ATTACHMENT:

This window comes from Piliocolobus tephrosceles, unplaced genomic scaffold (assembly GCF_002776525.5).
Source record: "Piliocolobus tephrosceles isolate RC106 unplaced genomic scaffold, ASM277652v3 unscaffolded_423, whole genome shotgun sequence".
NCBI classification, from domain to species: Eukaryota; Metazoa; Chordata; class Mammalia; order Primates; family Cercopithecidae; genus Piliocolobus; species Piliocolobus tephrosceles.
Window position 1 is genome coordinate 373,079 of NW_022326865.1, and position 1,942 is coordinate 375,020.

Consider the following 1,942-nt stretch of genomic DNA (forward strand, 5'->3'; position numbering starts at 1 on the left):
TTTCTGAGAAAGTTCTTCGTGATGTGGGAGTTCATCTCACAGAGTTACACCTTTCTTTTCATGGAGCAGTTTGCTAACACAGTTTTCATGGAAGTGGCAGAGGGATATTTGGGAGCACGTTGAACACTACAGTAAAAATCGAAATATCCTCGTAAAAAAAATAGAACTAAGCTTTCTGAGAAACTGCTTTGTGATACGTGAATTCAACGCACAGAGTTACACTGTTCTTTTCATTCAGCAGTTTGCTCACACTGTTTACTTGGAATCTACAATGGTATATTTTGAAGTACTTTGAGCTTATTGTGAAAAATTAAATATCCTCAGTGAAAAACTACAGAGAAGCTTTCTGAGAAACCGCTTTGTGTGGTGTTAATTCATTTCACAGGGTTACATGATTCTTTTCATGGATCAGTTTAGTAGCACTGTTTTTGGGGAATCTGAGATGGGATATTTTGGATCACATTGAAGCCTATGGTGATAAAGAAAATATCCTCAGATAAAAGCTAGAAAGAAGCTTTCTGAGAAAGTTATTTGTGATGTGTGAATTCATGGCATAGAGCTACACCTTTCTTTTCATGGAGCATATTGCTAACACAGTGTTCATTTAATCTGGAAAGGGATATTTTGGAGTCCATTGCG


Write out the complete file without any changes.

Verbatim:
This window comes from Piliocolobus tephrosceles, unplaced genomic scaffold (assembly GCF_002776525.5).
Source record: "Piliocolobus tephrosceles isolate RC106 unplaced genomic scaffold, ASM277652v3 unscaffolded_423, whole genome shotgun sequence".
NCBI classification, from domain to species: Eukaryota; Metazoa; Chordata; class Mammalia; order Primates; family Cercopithecidae; genus Piliocolobus; species Piliocolobus tephrosceles.
Window position 1 is genome coordinate 373,079 of NW_022326865.1, and position 1,942 is coordinate 375,020.

Consider the following 1,942-nt stretch of genomic DNA (forward strand, 5'->3'; position numbering starts at 1 on the left):
TTTCTGAGAAAGTTCTTCGTGATGTGGGAGTTCATCTCACAGAGTTACACCTTTCTTTTCATGGAGCAGTTTGCTAACACAGTTTTCATGGAAGTGGCAGAGGGATATTTGGGAGCACGTTGAACACTACAGTAAAAATCGAAATATCCTCGTAAAAAAAATAGAACTAAGCTTTCTGAGAAACTGCTTTGTGATACGTGAATTCAACGCACAGAGTTACACTGTTCTTTTCATTCAGCAGTTTGCTCACACTGTTTACTTGGAATCTACAATGGTATATTTTGAAGTACTTTGAGCTTATTGTGAAAAATTAAATATCCTCAGTGAAAAACTACAGAGAAGCTTTCTGAGAAACCGCTTTGTGTGGTGTTAATTCATTTCACAGGGTTACATGATTCTTTTCATGGATCAGTTTAGTAGCACTGTTTTTGGGGAATCTGAGATGGGATATTTTGGATCACATTGAAGCCTATGGTGATAAAGAAAATATCCTCAGATAAAAGCTAGAAAGAAGCTTTCTGAGAAAGTTATTTGTGATGTGTGAATTCATGGCATAGAGCTACACCTTTCTTTTCATGGAGCATATTGCTAACACAGTGTTCATTTAATCTGGAAAGGGATATTTTGGAGTCCATTGCG